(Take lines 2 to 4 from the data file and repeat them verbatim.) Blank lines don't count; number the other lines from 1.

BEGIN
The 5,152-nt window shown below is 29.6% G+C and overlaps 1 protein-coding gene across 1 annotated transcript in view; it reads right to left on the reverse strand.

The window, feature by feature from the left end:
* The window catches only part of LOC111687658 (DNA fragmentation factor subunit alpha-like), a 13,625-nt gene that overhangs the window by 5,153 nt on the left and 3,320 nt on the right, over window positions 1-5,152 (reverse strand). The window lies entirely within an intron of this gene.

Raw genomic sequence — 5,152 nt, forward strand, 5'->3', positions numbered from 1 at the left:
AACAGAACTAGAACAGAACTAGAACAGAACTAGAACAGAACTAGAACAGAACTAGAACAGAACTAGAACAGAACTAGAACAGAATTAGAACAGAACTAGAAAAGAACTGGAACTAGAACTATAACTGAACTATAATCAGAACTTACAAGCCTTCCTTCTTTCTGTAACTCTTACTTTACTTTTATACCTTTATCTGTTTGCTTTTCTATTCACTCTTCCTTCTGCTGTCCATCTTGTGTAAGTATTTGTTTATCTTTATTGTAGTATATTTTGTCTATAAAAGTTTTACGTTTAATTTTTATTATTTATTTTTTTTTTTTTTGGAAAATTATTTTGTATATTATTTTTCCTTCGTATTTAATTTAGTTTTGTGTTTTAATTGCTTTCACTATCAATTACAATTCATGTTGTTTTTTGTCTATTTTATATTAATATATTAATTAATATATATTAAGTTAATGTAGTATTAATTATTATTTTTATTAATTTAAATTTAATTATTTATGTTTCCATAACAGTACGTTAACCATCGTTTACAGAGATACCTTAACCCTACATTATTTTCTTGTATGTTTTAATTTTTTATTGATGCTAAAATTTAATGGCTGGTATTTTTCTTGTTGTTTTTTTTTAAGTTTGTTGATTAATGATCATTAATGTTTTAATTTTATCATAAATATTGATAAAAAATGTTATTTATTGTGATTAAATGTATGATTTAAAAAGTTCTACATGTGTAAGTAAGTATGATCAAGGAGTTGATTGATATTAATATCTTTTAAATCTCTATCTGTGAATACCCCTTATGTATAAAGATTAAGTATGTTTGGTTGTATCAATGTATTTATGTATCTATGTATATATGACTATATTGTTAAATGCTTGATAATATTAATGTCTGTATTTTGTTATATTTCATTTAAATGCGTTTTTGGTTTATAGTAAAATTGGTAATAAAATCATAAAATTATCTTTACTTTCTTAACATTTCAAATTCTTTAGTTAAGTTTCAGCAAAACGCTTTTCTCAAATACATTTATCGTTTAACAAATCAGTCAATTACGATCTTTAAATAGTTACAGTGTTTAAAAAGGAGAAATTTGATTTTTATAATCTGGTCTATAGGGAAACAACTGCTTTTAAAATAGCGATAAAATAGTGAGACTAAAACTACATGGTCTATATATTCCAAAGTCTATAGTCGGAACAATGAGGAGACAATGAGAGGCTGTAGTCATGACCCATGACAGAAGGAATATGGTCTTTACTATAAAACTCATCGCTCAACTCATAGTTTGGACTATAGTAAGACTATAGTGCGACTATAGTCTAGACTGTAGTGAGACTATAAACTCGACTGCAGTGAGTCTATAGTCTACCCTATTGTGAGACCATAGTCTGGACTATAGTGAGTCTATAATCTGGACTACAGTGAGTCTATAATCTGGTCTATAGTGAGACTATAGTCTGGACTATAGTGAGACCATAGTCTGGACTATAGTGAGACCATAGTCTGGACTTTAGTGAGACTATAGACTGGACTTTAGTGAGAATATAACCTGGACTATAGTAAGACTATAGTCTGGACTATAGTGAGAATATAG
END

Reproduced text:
The window, feature by feature from the left end:
* The window catches only part of LOC111687658 (DNA fragmentation factor subunit alpha-like), a 13,625-nt gene that overhangs the window by 5,153 nt on the left and 3,320 nt on the right, over window positions 1-5,152 (reverse strand). The window lies entirely within an intron of this gene.

Raw genomic sequence — 5,152 nt, forward strand, 5'->3', positions numbered from 1 at the left: